+ SHOULD be blacklisted.</t>
- <t>Another means of protecting against server issues (whether proxy
- or origin server) is to sign the response content for integrity, so
- that any corruption becomes apparent.</t>
-
- <t>One existing way to do this is to use the Content-MD5 header
- field <xref target="I-D.ietf-httpbis-p3-payload"/>.</t>
-
- <t>Clients who wish to use the Content-MD5 response header field to
- aid in identifying corrupted content due to pipelining issues can
- compare the hash to a calculated hash of the content.</t>
-
- <t>In some circumstances, it may be impractical for the server to
- buffer the response content in order to calculate a hash before
- sending it. In these cases, the Content-MD5 response header can be
- send in an HTTP trailer, provided that the connection is HTTP/1.1
- from end to end, and the client is able to process trailers.</t>
-
- <t>Additional means of verifying HTTP response integrity may become
- available in time.</t>
+ <t>A client MAY choose to blacklist any origin server that does not
+ send the Assoc-Req header.</t>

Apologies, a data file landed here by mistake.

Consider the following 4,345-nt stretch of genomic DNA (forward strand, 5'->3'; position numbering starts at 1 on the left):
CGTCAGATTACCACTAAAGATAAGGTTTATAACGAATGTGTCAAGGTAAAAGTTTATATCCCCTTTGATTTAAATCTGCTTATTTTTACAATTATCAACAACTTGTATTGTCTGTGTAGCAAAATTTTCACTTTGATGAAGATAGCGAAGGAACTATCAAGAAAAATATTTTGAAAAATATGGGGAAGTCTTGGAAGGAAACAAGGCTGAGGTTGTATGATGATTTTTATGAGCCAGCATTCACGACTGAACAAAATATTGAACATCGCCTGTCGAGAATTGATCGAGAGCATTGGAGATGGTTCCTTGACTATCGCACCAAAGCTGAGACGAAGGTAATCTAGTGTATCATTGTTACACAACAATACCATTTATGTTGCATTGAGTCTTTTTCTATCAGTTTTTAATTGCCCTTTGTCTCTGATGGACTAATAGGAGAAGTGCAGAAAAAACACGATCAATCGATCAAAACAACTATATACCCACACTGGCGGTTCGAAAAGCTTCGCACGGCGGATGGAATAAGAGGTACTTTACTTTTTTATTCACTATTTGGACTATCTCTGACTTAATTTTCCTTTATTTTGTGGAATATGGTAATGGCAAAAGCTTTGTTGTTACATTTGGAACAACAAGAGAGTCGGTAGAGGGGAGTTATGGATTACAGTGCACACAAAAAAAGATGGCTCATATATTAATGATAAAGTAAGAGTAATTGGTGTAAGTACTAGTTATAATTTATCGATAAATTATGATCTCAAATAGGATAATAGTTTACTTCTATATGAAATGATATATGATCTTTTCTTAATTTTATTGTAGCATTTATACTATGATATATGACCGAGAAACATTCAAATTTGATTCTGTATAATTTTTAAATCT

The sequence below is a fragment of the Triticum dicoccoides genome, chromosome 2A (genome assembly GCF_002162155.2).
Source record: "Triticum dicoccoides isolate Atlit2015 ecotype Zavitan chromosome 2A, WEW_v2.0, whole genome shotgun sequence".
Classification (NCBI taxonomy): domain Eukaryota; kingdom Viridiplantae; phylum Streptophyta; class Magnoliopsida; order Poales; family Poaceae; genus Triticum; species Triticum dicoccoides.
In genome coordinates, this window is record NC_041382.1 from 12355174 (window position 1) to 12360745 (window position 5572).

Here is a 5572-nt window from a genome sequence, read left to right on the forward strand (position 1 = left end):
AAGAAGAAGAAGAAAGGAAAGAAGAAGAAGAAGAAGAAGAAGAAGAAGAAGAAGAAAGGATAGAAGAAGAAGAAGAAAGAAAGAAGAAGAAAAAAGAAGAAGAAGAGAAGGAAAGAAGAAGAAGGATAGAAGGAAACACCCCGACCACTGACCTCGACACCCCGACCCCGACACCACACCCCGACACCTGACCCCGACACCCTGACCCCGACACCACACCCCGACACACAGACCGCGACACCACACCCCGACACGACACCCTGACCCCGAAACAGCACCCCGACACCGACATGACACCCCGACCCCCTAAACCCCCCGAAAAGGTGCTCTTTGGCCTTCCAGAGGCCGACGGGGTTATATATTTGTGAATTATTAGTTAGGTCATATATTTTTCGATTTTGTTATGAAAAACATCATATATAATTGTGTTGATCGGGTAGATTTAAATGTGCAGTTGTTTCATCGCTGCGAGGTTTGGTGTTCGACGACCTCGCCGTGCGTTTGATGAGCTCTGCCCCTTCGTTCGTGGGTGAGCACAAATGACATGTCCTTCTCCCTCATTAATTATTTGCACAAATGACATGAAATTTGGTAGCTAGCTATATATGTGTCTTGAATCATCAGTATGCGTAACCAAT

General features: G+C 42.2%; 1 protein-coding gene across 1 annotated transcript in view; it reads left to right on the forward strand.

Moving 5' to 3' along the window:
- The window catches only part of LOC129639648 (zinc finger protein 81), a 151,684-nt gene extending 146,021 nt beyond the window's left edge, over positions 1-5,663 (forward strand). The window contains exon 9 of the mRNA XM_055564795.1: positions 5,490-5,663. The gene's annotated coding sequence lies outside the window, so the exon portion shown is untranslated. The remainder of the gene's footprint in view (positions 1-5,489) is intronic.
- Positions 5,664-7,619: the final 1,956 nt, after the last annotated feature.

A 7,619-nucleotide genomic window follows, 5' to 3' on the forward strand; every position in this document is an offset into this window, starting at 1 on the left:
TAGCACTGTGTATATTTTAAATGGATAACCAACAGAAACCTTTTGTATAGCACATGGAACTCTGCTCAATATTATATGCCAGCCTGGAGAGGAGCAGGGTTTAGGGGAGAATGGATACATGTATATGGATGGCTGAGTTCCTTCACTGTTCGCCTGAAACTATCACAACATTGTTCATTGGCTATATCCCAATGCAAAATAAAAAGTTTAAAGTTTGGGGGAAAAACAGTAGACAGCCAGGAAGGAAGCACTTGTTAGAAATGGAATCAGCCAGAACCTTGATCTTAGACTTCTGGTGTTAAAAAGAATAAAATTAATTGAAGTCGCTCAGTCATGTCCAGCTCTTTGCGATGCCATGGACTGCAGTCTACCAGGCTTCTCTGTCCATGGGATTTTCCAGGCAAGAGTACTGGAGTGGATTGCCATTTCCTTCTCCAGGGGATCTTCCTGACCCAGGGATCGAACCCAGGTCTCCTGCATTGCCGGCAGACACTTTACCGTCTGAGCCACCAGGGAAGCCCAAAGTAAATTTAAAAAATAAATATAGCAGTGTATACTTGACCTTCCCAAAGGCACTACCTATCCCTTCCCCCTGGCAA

+
+ <t>FEEDBACK: Omitting the URI scheme and authority (i.e., just making
+ it the path and query components) would make the header easier to
+ generate and avoid some false positives (e.g., when a "reverse
+ proxy" or other URI rewriter is present), but may fail to identify
+ cases where two requests are confused (consider requests for
+ "http://example.com/style.css" and
+ "https://foo.example.net/style.css").</t>
</section>
<section title="Hinting Pipelinable Content">
- <t>Finally, to assist clients in determining what requests are
- suitable for pipelining, we define extensions to allow hinting by
- origin servers.</t>
+ <t>It's necessary to assist clients in determining what
+ requests are suitable for pipelining, so that the sole responsibility
+ for deciding what and when to pipeline isn't theirs. This can be
+ done through origin server hinting.</t>
- <t>Each of these hints indicates URLs that, when dereferenced, will
+ <t>Such hints indicates URLs that, when dereferenced, will
likely not incur significant latency on the server in generating the
response, nor significant latency on the network in transferring the
response.</t>
@@ -263,75 +275,84 @@